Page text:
What Is a Policy Holder?
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Many people mistake being a policyholder for the person covered under a specific insurance policy. While this can be true in some cases, it is not always the case. The policyholder is not necessarily the same as the person or persons insured by a specific policy. It can also be said that the insured person is not necessarily the policyholder.
What is a policyholder?
A policyholder is the person who owns a specific insurance policy. In fact, it doesn’t even need to be a person. It can be an organization, company, or another type of entity. An example of this would be a homeowners association for a condominium complex. In either case, the policyholder is the one who can decide who is covered, who the beneficiaries are, and who benefits from the policy's protection.
Does the policyholder have to be the insured?
No. In fact, it is more common than you think for the policyholder not to be insured on the policy. Let’s say you own a public relations business with your cousin. Your cousin does all the design work and if she was to die in an accident, the business would have to dissolve. You can insure your cousin and be a beneficiary in the instance she passes away. However, you are not insured by the same policy, so if you pass away, your cousin would not be covered. You would need to have a separate life insurance policy for yourself.
How many people can a policyholder insure?
A policyholder can insure as many people as an insurance company allows under a specific plan. For example, if you are the policyholder for your homeowners insurance, chances are everyone under your roof is covered under the policy, including yourself. However, you should confirm that, as some insurance companies consider children of a certain age no longer covered under the family umbrella.
What can the policyholder do that the insured parties cannot?
Because the policyholder owns the insurance policy, the holder is the only one who can make changes to coverage. For example, you purchased accident insurance for an upcoming family vacation. Since you are the policyholder, only you can name the beneficiary in case of an accident or death.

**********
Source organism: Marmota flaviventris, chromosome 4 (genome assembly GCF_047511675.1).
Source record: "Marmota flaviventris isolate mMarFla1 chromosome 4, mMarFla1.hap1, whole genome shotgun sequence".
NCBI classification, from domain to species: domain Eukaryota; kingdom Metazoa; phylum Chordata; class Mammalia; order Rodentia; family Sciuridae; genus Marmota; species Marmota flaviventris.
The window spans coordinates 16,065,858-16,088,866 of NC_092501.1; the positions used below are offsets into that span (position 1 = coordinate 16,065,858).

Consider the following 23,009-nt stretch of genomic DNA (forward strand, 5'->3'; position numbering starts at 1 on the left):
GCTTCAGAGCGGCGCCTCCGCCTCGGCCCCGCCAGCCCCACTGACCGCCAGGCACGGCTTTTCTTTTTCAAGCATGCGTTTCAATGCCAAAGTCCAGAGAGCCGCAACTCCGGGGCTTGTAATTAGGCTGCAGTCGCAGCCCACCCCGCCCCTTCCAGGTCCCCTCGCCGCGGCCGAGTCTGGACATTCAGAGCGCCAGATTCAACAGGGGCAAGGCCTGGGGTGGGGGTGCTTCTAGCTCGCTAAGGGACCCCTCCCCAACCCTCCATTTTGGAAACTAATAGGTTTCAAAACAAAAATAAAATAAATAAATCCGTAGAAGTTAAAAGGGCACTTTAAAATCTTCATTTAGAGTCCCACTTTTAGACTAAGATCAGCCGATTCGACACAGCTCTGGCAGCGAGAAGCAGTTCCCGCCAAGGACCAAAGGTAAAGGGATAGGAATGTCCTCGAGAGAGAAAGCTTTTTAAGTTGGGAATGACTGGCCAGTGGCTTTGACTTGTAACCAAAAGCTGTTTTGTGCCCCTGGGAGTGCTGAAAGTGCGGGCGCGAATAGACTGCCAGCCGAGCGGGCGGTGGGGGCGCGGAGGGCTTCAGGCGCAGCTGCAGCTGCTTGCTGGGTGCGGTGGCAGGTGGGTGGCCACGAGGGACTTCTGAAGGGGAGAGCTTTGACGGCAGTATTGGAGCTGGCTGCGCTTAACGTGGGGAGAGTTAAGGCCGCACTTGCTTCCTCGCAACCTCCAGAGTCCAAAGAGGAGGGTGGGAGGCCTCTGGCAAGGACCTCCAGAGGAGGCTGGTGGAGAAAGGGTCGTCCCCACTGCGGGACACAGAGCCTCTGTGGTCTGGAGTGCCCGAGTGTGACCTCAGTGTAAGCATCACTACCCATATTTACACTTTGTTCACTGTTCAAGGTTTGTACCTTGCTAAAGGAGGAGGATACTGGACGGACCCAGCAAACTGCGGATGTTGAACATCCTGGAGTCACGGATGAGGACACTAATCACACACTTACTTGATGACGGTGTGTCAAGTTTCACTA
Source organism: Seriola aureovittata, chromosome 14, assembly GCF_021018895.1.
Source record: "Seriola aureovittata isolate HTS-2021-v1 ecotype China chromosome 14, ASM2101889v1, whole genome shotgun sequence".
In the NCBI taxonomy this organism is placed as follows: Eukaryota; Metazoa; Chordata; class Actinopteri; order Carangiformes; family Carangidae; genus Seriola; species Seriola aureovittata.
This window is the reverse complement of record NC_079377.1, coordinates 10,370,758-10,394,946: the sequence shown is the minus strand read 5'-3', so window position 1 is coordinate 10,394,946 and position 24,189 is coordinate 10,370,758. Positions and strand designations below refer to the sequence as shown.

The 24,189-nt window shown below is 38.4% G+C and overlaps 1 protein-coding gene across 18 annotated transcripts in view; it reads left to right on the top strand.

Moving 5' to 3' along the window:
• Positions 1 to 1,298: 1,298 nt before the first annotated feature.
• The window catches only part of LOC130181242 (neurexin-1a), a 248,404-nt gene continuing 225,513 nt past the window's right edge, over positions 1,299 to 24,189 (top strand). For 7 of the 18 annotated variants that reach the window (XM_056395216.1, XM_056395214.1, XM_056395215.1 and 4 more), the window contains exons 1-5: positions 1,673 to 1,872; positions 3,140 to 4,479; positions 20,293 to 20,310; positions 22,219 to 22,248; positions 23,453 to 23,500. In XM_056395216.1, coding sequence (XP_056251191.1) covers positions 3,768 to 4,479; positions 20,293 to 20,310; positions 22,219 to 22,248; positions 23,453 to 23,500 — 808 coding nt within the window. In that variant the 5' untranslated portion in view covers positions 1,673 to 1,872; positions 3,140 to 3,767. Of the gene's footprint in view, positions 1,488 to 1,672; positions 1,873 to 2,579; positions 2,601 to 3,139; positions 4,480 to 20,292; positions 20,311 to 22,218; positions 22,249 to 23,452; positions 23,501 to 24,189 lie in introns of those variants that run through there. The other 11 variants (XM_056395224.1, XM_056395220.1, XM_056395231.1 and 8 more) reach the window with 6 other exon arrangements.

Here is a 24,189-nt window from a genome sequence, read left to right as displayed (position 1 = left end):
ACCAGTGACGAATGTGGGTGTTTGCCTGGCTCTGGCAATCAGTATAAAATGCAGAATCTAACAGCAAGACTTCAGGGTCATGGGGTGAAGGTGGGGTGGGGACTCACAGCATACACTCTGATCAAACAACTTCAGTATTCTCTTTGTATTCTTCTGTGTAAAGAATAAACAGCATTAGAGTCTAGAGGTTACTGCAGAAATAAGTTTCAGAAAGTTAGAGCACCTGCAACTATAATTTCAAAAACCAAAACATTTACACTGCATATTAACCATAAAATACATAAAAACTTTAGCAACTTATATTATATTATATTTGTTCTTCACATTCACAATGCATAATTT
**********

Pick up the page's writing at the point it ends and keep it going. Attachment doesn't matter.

Another example would be determining the amount of coverage. If you want to decrease your life insurance from $500,000 to $250,000, as the policyholder you have this right. However, your beneficiary does not.
What is the policyholder responsible for?
The policyholder is responsible for ensuring timely payments are made to the insurance company so there is not a lapse in coverage. The holder is also responsible for providing all required documentation and updates if contact information or beneficiaries change. The policyholder must provide accurate reporting of accidents, claims, or any other incidents.
Can there be more than one policyholder?
Yes, there can. In fact, this is often the case in homeowners or renters insurance. An example would be a married couple purchasing homeowners insurance. They are both the policyholders, can both make decisions that affect the policy, and can both determine who are the beneficiaries. The same could apply to business partners. Both partners can be the policyholders and the insured and incur the same costs and benefits.
Being the policyholder is much more than being covered by an insurance policy. It bears with it contractual responsibilities with your insurance company. Although you own an insurance policy, it does not mean you are covered by it. Because of this, you should clarify before purchasing that you are getting the coverage you want and need for those you want and need it to protect.